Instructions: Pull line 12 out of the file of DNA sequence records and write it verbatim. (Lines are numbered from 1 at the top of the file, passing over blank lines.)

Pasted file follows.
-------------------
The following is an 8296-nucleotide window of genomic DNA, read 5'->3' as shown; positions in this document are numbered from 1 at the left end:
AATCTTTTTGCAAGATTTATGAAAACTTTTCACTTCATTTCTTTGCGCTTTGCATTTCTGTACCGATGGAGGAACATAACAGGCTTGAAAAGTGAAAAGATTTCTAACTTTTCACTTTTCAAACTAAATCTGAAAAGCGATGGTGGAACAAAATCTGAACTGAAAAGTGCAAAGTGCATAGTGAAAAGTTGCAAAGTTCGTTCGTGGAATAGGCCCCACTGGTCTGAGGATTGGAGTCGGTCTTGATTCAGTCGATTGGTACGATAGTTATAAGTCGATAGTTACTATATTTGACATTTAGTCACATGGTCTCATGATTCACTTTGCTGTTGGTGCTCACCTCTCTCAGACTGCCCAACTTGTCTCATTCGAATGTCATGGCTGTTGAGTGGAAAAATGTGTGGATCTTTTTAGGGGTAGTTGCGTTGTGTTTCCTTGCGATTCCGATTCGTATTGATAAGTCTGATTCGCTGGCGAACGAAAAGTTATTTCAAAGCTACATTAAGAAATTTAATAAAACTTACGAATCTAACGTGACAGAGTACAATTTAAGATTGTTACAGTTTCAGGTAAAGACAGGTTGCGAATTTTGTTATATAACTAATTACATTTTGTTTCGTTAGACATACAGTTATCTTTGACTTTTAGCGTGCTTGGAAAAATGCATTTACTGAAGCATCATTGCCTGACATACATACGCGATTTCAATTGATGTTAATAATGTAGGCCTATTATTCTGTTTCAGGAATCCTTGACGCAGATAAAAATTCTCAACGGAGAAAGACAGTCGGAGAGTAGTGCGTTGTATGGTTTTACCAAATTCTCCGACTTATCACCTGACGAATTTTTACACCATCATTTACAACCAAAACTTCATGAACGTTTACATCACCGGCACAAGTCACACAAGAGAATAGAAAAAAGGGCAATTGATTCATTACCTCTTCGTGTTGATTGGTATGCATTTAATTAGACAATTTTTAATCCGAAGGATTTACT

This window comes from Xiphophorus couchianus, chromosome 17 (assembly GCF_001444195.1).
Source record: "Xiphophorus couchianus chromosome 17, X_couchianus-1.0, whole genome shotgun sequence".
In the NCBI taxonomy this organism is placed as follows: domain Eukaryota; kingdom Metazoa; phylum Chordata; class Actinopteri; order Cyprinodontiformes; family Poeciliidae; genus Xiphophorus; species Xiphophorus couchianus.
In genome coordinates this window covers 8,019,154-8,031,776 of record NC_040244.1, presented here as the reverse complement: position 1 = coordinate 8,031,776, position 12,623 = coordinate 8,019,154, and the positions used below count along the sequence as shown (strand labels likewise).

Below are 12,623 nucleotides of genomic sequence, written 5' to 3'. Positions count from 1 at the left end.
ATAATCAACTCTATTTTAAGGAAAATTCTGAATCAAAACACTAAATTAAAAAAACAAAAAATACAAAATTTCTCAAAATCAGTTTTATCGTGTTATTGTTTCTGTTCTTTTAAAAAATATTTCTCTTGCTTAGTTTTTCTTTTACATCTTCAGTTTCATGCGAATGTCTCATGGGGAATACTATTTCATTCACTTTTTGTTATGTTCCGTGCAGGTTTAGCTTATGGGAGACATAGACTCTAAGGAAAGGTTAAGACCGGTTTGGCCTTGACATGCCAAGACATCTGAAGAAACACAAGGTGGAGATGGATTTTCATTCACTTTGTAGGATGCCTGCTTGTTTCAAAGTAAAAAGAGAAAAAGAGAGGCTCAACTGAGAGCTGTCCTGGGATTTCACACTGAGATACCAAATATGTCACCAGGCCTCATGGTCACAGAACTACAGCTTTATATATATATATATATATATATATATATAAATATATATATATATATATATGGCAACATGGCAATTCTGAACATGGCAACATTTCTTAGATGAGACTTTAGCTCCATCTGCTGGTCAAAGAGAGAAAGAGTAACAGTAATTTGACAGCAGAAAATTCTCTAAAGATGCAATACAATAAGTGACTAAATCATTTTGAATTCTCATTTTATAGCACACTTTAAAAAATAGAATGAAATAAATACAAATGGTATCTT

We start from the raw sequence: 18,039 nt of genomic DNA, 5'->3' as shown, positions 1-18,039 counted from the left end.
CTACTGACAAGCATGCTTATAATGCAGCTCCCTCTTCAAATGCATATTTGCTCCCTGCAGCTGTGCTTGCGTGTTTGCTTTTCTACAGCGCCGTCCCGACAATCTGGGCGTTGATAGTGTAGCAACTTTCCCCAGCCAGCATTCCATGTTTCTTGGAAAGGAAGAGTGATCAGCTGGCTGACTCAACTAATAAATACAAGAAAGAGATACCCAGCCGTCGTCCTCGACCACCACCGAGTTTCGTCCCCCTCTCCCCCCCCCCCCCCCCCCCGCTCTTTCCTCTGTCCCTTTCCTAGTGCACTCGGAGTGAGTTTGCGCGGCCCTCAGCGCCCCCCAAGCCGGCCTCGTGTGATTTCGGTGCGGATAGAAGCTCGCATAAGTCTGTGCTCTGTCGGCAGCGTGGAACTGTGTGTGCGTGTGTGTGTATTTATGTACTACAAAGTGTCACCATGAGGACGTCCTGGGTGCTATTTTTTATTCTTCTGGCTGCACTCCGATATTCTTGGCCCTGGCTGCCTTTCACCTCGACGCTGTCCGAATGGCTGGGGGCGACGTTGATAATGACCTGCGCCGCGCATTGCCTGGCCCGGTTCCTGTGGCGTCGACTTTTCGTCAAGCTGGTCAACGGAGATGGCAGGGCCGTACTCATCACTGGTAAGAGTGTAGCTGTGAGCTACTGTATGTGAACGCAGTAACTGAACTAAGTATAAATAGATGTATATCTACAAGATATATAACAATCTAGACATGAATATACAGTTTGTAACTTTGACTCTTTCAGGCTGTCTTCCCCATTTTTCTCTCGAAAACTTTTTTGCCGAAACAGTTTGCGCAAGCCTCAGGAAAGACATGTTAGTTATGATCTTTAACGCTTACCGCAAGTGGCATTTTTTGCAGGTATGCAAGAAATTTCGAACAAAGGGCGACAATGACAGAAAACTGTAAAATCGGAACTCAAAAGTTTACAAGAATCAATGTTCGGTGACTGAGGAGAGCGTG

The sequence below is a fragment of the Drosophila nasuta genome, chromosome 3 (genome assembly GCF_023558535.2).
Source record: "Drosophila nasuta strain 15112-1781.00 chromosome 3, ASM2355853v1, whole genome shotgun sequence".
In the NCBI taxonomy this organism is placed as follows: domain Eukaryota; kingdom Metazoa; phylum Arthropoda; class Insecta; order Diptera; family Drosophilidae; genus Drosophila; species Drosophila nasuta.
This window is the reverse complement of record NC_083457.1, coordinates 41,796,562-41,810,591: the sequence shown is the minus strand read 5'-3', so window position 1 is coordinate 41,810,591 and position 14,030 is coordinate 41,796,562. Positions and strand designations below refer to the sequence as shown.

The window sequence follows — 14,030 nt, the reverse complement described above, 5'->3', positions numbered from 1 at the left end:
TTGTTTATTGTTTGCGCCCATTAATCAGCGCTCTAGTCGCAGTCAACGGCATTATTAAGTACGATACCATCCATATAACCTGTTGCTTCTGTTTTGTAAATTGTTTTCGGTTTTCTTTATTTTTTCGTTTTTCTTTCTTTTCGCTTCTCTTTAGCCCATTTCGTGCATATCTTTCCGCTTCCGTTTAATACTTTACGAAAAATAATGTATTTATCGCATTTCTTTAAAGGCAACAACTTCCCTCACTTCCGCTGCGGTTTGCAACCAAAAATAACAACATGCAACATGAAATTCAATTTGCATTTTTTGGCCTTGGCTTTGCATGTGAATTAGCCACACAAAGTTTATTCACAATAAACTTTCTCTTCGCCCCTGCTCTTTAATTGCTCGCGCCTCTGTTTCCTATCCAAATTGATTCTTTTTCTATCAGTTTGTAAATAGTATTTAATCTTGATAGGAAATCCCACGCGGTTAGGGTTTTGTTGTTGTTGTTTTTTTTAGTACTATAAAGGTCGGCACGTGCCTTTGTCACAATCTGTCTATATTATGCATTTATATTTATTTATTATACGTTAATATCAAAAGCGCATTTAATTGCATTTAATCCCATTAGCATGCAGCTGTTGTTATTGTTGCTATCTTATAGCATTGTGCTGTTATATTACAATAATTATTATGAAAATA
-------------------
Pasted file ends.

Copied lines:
Source record: "Drosophila nasuta strain 15112-1781.00 chromosome 3, ASM2355853v1, whole genome shotgun sequence".